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While living on a different continent for a few months this year, I had the privilege of eating a variety of foods that I’ve never tried before, like njugu beans, uji, pumpkin leaves, and African millet (which is nothing, nothing, nothing even close to our millet).
Thankfully, I avoided the dried, baby fish.
With the exception of the African millet, all of the new foods were quite good – some because of the sauce that was served with every one of them (You’ve heard that hunger and gratitude make the best sauce, right?) and some because they were just really, really good!
But, hands down, my favorite of all were the squash leaves.
(All of the natives called them pumpkin greens, but in America we would call them squash greens because they grew on plants that produced what we call squash – like butternut squash and acorn squash.)
And to think I’ve been growing squash in my garden for years, and I had no idea you could eat the leaves of the squash plant – or that they were so scrumptious!
Where I was in Africa, almost everyone had a garden, and almost everyone had squash (pumpkin) greens growing in their garden; and they grew like crazy, so there were always plenty of greens to pick and enjoy. I will definitely plant squash this year in my garden – not just for the squash, but also for the greens.
Can you eat summer squash and zucchini leaves too?
I haven’t tried them (yet), but I’ve heard that zucchini and summer squash (courgette) leaves can be eaten as well. (Edit: Tried them this year. The young leaves are delicious.) Prepare them the same way you would prepare winter squash leaves.
(You can also eat the blossoms – but that is for another post.)
How to Prepare and Cook Squash or Pumpkin Greens
So, here’s how to cook squash greens and make them taste fabulous. (Get the exact recipe below.)
1. Pick the leaves. The young leaves are the best because they are tender. You can include some of the stem if you’d like; they are delicious too.
Squash greens are best used fresh. They wilt very easily, even when stored sprinkled with water, in a plastic bag, in the frig.
2. Wash well. If you have a sandy garden, you may want to immerse the greens in a sink full of water. The sand will sink to the bottom.
The African natives (at least the ones I talked to) peeled the tiny spines off the stems. We did this once, and then decided it wasn’t worth the time. Cooking breaks down the spines and you don’t notice them at all when eating the greens.
3. Dice an onion and sauté it. Add a clove or two of garlic and chopped greens and saute for a few minutes.
4. Add a little water or vegetable broth, a few diced tomatoes if you want to cook ’em like an African (just a very small amount, like 1/4 to 1/2 cup for a large pan of greens), cover, and cook until greens are tender.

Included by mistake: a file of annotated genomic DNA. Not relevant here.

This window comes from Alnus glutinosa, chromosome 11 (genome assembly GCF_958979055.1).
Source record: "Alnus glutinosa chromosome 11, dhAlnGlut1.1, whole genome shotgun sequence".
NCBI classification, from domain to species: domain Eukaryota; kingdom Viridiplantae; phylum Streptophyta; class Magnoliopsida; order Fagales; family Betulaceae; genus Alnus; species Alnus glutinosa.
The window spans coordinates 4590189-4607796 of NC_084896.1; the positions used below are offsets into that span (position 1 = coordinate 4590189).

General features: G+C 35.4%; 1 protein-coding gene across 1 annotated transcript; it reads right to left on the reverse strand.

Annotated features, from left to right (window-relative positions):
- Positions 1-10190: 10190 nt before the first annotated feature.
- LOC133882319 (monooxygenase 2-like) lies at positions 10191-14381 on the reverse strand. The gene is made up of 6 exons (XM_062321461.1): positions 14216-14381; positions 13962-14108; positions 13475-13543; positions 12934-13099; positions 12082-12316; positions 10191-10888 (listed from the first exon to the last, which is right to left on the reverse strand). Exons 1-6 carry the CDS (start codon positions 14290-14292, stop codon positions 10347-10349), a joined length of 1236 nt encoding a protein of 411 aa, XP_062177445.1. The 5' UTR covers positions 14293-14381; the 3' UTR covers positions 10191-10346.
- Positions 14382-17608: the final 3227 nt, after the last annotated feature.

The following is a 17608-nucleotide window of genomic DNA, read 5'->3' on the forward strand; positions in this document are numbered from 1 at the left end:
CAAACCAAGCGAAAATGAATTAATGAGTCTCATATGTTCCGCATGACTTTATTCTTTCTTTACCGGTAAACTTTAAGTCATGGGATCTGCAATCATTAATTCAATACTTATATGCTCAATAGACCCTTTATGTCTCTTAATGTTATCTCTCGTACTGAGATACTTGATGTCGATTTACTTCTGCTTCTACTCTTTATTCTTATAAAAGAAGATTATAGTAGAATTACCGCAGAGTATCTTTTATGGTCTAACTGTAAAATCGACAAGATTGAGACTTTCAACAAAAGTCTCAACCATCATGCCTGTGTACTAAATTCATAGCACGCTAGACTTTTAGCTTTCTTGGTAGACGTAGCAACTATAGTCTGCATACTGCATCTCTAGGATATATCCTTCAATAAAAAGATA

What if I want to try squash greens, but I don’t have a garden?
Squash greens are so good, it’s a pity to be limited to kale and collards; unfortunately, I’ve never seen squash leaves in the grocery store. The best solution is to grow your own in your garden, but what do you do if you don’t have a garden?
You can grow squash greens in a container. Even a small container will produce enough greens for a several meals (although it may not be able to support an actual squash).
Also, some farmer’s markets sell squash greens. If yours doesn’t, you could ask and I’m sure a grower would be happy to supply them to you.
Nutrition in Squash Greens
Squash greens are one of the most nutritious foods you can eat! They are loaded with calcium and iron, vitamins A, B, C, and K, magnesium, phosphorus, and copper. Together, these nutrients boost your immune system, help build strong bones, prevent anemia, and just plain help keep you healthy!
Once you’ve eaten all the leaves off your squash plants, you might want to make some yummy squash! Here are some great recipes for that!
- Wash leaves well.
- In a large soup pot, sauté onion in oil over medium heat until onion begins to turn translucent – about 8 minutes.
- Meanwhile, cut the greens into 1 to 1 ½-inch pieces or strips.
- Turn heat to medium-high. Add garlic and greens to pot and sauté for about 3 minutes.
- Add water or broth and diced tomatoes (if desired). Cover, and cook for about 10 minutes or until greens are tender. Cooking time will vary depending on how young and tender your leaves are. Watch closely; if water boils away, add a little more, but don’t add too much or greens will lose flavor.
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